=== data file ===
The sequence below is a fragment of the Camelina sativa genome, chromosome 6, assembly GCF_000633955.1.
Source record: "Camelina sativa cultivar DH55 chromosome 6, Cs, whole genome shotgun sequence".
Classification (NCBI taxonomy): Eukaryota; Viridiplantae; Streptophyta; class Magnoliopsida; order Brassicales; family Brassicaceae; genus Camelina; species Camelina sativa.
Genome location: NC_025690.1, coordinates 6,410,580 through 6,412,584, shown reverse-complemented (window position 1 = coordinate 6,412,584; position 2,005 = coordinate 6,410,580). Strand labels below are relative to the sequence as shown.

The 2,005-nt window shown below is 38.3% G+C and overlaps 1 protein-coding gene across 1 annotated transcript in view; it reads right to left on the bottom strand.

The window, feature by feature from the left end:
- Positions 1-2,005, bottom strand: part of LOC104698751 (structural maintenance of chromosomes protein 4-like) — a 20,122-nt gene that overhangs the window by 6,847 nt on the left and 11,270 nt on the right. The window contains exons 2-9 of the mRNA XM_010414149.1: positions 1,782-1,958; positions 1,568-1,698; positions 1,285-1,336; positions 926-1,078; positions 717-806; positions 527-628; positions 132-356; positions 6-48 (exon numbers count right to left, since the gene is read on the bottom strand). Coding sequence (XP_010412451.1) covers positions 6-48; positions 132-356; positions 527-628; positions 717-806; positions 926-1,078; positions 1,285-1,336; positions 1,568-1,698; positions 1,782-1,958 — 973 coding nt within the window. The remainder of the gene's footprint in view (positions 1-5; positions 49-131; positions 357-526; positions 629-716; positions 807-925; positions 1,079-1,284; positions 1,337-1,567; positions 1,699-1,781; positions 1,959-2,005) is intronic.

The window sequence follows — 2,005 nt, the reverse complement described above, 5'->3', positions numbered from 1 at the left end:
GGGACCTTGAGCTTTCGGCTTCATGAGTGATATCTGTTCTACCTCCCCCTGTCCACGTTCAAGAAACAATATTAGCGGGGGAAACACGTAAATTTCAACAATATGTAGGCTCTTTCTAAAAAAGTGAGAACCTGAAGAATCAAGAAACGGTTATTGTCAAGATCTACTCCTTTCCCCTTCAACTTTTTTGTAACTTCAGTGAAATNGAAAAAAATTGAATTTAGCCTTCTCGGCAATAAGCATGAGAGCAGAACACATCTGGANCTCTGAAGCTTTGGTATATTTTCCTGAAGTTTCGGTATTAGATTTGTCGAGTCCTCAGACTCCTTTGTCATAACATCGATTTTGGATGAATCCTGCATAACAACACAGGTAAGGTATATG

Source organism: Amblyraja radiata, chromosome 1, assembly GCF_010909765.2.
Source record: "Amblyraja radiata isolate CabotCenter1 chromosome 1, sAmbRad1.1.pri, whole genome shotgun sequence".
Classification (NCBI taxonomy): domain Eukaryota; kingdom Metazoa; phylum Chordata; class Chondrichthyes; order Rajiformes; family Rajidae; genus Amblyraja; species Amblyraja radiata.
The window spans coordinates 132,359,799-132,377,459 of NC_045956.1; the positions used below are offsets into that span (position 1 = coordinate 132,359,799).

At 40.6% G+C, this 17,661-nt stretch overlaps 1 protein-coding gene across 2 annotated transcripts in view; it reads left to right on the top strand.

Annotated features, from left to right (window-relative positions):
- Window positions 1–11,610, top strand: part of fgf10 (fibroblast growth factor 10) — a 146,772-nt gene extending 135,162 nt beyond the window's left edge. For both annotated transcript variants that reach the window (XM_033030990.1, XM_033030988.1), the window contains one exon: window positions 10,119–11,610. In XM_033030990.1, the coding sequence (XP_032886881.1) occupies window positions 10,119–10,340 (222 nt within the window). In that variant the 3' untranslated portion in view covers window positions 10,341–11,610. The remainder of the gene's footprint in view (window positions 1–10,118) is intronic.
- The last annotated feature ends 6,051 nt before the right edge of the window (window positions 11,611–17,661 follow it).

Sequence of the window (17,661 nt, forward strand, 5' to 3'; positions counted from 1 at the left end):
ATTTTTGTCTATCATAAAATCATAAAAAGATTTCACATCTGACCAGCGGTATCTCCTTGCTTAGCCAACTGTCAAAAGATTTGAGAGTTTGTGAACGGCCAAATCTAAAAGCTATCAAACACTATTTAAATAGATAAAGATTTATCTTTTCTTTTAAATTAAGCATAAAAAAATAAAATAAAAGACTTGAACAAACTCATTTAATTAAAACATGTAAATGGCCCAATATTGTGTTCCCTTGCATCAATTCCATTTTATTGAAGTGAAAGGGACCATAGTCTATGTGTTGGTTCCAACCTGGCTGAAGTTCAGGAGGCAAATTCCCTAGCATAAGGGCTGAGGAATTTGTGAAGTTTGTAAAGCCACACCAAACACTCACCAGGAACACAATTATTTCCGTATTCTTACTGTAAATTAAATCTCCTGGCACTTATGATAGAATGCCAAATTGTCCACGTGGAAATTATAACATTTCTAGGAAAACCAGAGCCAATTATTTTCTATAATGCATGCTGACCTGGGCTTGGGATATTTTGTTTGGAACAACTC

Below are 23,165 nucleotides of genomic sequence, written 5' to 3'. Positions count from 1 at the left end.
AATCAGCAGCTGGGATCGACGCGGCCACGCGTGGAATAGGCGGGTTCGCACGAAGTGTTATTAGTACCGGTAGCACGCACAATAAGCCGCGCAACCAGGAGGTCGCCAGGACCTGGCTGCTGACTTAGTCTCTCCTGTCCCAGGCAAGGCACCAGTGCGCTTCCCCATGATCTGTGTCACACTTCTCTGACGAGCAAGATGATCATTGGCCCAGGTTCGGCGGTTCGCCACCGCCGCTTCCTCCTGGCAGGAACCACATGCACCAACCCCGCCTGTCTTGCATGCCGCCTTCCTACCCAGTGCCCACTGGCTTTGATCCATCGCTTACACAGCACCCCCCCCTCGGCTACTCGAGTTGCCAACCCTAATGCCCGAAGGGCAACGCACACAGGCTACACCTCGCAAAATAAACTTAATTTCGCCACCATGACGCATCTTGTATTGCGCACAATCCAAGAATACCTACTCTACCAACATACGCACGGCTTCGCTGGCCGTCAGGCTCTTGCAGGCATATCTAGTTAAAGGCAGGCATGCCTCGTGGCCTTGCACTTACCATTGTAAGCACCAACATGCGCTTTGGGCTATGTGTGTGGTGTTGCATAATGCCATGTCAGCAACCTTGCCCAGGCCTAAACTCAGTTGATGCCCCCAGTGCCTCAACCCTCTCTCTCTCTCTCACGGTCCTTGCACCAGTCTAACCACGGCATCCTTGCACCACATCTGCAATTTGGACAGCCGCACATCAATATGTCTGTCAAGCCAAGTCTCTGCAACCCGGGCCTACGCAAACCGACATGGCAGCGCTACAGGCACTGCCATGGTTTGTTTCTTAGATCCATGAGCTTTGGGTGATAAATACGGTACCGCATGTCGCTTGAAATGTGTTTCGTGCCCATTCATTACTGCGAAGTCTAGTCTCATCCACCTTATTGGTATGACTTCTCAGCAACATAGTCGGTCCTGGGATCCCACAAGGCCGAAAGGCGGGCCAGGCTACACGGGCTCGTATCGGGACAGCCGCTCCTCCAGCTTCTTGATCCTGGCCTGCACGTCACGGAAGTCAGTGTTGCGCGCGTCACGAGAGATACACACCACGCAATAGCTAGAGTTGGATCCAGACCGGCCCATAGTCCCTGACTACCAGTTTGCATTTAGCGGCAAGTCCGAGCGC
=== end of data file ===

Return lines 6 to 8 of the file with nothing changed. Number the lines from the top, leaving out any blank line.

The window, feature by feature from the left end:
- Positions 1-2,005, bottom strand: part of LOC104698751 (structural maintenance of chromosomes protein 4-like) — a 20,122-nt gene that overhangs the window by 6,847 nt on the left and 11,270 nt on the right. The window contains exons 2-9 of the mRNA XM_010414149.1: positions 1,782-1,958; positions 1,568-1,698; positions 1,285-1,336; positions 926-1,078; positions 717-806; positions 527-628; positions 132-356; positions 6-48 (exon numbers count right to left, since the gene is read on the bottom strand). Coding sequence (XP_010412451.1) covers positions 6-48; positions 132-356; positions 527-628; positions 717-806; positions 926-1,078; positions 1,285-1,336; positions 1,568-1,698; positions 1,782-1,958 — 973 coding nt within the window. The remainder of the gene's footprint in view (positions 1-5; positions 49-131; positions 357-526; positions 629-716; positions 807-925; positions 1,079-1,284; positions 1,337-1,567; positions 1,699-1,781; positions 1,959-2,005) is intronic.

The window sequence follows — 2,005 nt, the reverse complement described above, 5'->3', positions numbered from 1 at the left end: